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Samantha Morton made quite an impression in 2002 as Agatha, the wide-eyed precog in Minority Report. Her face, with a look of rapture and intensity that recalled Maria Falconetti's Joan in The Passion of Joan of Arc, stared up out of a pool of water into psychic visions of horror and violence. Our hearts went out to her.
In Morvern Callar (Cowboy Pictures), Morton again lies with her head half-submerged, staring up into her anxieties. This time, though, she's cowering in her bathtub, traumatized by her boyfriend's suicide. She feels directionless, void. Having only shallow friendships to speak of, and now abandoned by the man who didn't think her worth living for, she is ruined and speechless, as though someone had pulled the plug out from her spirit and ambition. What she then proceeds to do is hardly admirable. And yet, her reckless adventures in denial follow a twisted sort of logic, and contain more than a hint of vengeful anger.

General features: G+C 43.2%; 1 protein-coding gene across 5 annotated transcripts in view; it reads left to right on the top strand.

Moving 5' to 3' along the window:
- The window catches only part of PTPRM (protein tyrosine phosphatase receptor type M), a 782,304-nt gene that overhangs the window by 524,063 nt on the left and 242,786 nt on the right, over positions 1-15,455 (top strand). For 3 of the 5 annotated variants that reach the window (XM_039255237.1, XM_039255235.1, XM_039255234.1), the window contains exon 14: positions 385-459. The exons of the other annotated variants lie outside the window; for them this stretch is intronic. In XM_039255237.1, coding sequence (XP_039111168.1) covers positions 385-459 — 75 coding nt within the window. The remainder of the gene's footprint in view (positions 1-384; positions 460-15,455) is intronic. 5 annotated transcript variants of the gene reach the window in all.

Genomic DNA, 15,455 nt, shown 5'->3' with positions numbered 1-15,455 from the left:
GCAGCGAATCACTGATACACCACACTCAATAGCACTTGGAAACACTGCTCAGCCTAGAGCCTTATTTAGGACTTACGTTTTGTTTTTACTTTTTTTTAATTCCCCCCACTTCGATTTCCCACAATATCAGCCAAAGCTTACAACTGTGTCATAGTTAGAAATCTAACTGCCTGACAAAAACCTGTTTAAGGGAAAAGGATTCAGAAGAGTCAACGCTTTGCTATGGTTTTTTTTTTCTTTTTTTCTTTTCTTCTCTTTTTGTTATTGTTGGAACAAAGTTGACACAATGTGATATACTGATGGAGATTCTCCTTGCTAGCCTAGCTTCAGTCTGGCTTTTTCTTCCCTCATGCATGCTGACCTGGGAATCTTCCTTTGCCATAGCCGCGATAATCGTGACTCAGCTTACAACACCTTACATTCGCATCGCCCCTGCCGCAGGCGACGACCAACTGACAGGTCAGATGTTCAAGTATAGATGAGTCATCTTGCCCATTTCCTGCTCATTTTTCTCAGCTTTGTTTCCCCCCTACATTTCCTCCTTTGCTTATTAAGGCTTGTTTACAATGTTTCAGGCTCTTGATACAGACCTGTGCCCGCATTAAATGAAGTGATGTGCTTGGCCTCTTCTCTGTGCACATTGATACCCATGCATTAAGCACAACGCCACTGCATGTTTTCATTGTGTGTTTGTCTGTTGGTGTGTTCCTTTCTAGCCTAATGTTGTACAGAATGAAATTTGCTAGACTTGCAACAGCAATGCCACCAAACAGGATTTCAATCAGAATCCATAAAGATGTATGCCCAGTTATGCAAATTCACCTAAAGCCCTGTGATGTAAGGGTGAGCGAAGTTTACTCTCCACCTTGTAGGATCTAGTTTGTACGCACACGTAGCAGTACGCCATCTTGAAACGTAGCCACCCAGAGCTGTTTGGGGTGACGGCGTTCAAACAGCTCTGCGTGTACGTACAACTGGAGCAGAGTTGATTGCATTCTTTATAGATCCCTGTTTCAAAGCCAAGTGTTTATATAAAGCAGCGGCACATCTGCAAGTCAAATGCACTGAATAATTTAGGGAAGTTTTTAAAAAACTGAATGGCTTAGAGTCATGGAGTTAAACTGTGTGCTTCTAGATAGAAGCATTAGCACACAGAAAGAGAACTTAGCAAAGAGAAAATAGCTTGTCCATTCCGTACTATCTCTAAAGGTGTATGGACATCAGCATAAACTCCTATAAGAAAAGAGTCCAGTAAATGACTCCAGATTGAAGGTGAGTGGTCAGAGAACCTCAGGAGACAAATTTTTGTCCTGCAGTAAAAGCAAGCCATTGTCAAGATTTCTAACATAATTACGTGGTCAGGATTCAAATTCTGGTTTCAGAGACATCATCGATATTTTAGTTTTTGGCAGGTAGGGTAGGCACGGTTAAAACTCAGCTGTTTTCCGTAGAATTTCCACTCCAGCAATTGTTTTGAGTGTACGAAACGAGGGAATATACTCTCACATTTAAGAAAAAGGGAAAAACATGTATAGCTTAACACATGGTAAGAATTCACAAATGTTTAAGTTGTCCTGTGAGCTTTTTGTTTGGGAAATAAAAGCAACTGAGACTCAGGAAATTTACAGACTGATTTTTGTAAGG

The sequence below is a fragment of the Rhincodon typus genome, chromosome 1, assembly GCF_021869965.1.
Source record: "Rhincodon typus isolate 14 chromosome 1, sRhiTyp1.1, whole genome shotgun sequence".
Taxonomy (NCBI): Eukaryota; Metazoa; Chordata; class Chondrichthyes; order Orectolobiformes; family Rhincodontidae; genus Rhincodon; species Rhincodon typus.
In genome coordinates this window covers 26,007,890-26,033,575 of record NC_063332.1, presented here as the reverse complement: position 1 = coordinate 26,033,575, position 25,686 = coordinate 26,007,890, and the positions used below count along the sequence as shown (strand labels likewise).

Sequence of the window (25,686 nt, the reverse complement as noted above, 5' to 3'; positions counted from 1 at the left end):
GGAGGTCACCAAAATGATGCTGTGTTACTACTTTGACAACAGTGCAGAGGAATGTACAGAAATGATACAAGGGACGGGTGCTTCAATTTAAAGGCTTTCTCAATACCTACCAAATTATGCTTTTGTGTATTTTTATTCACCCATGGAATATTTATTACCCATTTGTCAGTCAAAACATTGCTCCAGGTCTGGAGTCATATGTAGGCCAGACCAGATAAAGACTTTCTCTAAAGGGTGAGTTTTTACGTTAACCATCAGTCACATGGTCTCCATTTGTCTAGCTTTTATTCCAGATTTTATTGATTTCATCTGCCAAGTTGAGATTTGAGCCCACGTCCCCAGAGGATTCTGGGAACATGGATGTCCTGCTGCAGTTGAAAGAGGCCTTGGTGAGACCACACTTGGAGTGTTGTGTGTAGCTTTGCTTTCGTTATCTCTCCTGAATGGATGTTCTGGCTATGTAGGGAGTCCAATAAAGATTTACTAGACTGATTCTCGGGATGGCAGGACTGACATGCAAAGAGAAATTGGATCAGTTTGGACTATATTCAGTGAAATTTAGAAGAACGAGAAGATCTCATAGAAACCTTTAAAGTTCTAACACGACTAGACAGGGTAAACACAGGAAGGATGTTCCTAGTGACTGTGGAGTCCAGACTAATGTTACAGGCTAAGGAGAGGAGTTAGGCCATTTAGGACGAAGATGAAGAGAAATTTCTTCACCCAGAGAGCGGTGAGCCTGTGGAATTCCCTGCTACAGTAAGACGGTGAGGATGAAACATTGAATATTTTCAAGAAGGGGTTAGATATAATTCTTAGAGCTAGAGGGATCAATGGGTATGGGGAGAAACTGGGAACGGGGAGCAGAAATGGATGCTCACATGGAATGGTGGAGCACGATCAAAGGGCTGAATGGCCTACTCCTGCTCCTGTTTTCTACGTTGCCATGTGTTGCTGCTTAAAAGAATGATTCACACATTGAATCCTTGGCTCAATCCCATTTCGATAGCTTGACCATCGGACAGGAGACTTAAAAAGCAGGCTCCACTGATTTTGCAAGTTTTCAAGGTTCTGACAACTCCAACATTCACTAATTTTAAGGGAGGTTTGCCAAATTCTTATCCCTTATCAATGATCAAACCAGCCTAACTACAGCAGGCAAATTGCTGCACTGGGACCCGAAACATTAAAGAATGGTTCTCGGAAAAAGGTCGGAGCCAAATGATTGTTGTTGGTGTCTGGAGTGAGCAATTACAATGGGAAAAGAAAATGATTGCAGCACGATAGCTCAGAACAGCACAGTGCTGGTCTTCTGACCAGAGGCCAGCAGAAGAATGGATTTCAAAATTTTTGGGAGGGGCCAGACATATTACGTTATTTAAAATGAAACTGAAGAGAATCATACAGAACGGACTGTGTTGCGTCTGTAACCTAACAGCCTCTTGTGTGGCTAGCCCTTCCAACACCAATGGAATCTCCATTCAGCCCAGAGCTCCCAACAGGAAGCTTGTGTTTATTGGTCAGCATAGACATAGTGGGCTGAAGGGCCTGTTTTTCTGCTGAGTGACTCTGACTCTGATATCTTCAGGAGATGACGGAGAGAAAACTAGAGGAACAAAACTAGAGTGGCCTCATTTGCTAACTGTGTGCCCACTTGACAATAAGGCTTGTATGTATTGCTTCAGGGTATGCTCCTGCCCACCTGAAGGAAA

Morton's performance recalls Emily Watson's work in Breaking the Waves—it's a case of an actress so submerged in a captivating character that you can't take your eyes off of her. The technical achievement is arresting, but the story she inhabits grows less and less compelling the farther it meanders from its shocking start. The film fails to explore sufficiently just how her little rebellions affect her. Are they helping her grieve and move past her humiliation and loss? Or are they slowly ruining what sanity she has left?
With a stronger plot and a modicum of moral conviction, director Layne Ramsey might have made a knockout short film. At 97 minutes, it feels almost 20 minutes too long.
"Is she heartless, crazy, or what?" asks Roger Ebert. "I think the answer is right there in the film." He proceeds to offer a compelling argument for the motives behind Morvern's behavior. But Owen Gleiberman (Entertainment Weekly) is not so intrigued: "Ramsey … creates a mood of swank amorality, glorifying Morvern without ever quite penetrating her blank facade, the void filled only by a great soundtrack and the oblique suggestion that getting away with it is a punkette's prerogative in a man's cruel world."
from Film Forum, 08/07/03
At the Matthews House Project, Stef Loy writes about the films of Lynne Ramsey, especially her latest, Morvern Callar: "Ramsay tells more tales with the majestic power of the picture than any typewritten script could ever fully describe." He sums up her continuing theme as "A generation searching for something spiritual but finding only a void."